By J. DeVoy
Cynics skeptical of large “awareness-raising” organizations like Susan G. Komen for the Cure now have more to question. Breast cancer is a serious condition – one that co-blogger Tatiana Von Tauber has dedicated much effort to fighting through The Art Cure – that affected 207,090 women last year (prostate cancer affected 217,730 men). Some of these funds are being used to patrol smaller charities and ensure they don’t infringe on any of Susan G. Komen for the Cure’s 200 registered trademarks. (source.)
Komen’s strategy runs from demand letters to filing oppositions – “hundreds” of them – with the U.S. Patent and Trademark Office when smaller charities try to register their trademarks. For owners of intellectual property, this is fairly routine. The long-term consequences of not patrolling and protecting a brand can lead to its devaluation into a generic or descriptive term incapable of protection. But Komen ostensibly is a charity, rather than a commercial enterprise like Coca-Cola, so people, and especially other fundraisers, expect a more sensitive approach to IP protection. Those people are wrong:
Mary Ann Tighe said the Komen foundation sent her a letter asking her to stop using the phrase “for a cure” in their title and to never use the color pink in conjunction with their fundraising. What bothered her most about the whole ordeal, she said, was that Komen forced her to spend money and time on legal fees and proceedings instead of raising funds for cancer. (source.) (emphasis added)
“For a cure” or “for the Cure,” doing anything “for” any “Cure” is begging for Komen’s attention. For non-lawyers who just want to help their communities, that can be a harrowing experience.
Sue Prom, who started a small dog sledding fundraiser for breast cancer called “Mush for the Cure” in Grand Marais, Minn., said she was shocked to hear from Komen’s lawyers this summer asking that she change the name of her event or face legal proceedings.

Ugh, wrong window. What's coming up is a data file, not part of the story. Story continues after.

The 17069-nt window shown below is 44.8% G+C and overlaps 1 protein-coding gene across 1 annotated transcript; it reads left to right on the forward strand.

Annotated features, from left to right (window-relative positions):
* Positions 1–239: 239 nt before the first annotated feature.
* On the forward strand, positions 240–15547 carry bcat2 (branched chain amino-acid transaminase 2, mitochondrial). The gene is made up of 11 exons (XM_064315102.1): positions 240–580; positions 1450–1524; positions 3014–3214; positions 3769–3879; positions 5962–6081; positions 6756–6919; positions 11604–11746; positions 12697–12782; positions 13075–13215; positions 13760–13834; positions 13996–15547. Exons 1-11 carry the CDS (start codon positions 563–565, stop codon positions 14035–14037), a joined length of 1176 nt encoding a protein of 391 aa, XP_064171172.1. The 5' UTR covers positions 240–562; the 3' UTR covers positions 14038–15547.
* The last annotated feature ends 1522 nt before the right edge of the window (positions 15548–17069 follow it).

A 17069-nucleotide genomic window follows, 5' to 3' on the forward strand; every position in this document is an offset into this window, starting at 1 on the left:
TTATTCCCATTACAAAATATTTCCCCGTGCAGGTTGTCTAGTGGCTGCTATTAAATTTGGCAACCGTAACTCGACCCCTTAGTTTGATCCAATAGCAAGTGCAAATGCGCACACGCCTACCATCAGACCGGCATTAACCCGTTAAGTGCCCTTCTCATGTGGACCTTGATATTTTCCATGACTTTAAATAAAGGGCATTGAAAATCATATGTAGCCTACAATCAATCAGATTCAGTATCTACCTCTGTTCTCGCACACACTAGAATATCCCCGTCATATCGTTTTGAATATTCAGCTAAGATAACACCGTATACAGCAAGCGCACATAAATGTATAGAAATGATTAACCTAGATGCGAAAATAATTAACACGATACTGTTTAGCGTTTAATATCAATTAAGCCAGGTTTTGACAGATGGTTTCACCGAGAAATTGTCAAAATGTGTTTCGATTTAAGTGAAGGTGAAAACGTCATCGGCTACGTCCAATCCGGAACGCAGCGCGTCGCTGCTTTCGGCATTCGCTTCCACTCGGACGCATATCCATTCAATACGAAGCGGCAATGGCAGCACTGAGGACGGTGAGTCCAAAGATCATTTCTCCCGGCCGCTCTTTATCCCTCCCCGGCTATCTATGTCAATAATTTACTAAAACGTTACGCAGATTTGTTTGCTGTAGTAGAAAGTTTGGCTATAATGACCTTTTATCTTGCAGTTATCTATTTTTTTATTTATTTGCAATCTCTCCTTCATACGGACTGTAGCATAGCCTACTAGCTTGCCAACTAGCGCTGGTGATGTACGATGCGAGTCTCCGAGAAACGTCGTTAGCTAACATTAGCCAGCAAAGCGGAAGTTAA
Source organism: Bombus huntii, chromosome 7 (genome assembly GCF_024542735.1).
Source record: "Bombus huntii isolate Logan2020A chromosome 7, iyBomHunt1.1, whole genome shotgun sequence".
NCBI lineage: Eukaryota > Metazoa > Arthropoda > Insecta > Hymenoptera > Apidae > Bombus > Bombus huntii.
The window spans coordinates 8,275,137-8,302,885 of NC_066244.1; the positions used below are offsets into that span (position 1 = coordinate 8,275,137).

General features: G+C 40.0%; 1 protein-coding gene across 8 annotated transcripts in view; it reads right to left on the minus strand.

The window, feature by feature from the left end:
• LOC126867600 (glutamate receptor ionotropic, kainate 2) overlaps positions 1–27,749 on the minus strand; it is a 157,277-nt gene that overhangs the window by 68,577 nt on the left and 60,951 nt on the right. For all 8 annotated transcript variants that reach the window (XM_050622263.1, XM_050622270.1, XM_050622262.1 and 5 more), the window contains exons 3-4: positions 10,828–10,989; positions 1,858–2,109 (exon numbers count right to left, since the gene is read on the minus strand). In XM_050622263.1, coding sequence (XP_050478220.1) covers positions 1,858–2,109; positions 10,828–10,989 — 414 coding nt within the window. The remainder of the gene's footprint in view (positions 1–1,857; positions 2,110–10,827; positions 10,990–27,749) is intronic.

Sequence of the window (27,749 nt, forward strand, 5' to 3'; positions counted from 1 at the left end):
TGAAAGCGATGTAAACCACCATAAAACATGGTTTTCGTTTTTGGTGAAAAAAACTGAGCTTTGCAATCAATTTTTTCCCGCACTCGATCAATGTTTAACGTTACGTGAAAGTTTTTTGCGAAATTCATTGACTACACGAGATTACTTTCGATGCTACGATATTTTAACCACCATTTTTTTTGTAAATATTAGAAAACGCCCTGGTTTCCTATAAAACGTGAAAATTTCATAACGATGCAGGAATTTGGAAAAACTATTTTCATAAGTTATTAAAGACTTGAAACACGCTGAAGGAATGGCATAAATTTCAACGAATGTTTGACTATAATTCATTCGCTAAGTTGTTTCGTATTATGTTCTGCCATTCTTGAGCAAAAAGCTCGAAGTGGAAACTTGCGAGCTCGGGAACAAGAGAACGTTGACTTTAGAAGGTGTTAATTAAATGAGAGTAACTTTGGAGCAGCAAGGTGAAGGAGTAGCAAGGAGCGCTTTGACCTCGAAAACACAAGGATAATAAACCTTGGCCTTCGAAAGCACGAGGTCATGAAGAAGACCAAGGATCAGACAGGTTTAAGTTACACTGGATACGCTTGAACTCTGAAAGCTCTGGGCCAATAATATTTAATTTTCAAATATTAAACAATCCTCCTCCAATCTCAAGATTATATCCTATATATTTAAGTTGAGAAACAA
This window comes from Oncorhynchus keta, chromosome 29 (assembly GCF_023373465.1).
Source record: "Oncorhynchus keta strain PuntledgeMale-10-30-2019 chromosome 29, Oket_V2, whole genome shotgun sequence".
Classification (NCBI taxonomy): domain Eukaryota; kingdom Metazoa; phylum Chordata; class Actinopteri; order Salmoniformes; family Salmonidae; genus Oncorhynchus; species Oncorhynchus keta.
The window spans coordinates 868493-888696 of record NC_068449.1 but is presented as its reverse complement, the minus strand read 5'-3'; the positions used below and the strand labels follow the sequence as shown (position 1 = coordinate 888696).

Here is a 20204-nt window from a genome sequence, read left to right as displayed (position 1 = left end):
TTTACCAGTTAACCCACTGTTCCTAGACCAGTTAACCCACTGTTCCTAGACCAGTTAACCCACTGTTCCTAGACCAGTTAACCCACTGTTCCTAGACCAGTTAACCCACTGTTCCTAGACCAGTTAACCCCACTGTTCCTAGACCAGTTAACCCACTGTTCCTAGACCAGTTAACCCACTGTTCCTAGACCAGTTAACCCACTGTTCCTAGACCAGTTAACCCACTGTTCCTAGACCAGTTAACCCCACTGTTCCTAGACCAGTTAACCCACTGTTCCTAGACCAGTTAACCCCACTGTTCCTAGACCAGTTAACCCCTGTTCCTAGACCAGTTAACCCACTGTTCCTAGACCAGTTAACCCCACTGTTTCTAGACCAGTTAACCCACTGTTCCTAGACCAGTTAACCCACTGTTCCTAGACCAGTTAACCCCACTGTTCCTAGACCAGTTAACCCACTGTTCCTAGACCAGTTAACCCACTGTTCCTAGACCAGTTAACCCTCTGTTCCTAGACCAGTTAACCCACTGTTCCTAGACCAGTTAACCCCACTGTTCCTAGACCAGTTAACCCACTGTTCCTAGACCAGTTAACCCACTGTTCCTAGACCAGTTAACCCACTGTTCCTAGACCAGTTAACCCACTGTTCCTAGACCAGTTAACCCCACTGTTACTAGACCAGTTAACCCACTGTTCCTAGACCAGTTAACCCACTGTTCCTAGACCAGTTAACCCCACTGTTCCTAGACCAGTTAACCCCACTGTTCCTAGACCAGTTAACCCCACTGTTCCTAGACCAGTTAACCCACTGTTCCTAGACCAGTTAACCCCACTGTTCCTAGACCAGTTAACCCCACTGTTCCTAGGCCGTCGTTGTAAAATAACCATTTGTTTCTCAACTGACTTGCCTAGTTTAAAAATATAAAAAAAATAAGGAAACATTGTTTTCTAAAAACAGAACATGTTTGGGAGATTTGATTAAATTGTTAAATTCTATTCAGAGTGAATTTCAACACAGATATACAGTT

“I had to call the trademark helpline, because I had no idea what I was doing,” said Prom, who runs the annual sled race with her husband and friend. “We pay for the expenses out of our pockets, and we’ve never personally made a dime from it. We have t-shirts, sweatshirts, domain names, posters, stationery, all with ‘Mush for the Cure’ on it. What do we do with all the materials now? How are we gonna defend ourselves? We’re not like Komen.” (source.)
Look at this from the cynic’s perspective: Money going to these small charities is not money that’s going to Komen. That means less money for salaries, raises, marketing, and other administrative skimming before passing the rest on to breast cancer research. If Komen is using large urban law firms like the article suggests, it’s also paying approximately $300 per hour for a first-year associate to hunt down and stop this putative infringement.
But the goal of Susan G. Komen for the Cure isn’t to shut down other charities. In fact, they can be downright reasonable in granting limited releases of their precious intellectual property.
With the help of a team of pro bono lawyers, Kites for a Cure was able to reach a settlement with Komen: They agreed to only use the phrase “for a Cure” in conjunction with the words “lung cancer” to make the distinction clear. But Tighe said they reached a settlement only after many, many months of a free legal team working long hours each day. (source.)
Unfortunately, this conduct leaves people feeling jaded and bitter about an important issue. Not only does the expenditure of legal counsel reduce the amount of money being used for research, but the resulting negative public relations adversely affects charitable donations to these organizations and possibly in the aggregate.
Protecting brands and not being a jackass aren’t mutually exclusive goals. Maybe a financial hit will chasten Susan G. Komen for the Cure and teach them that lesson without other charities having to suffer.
H/T: Chuck Ross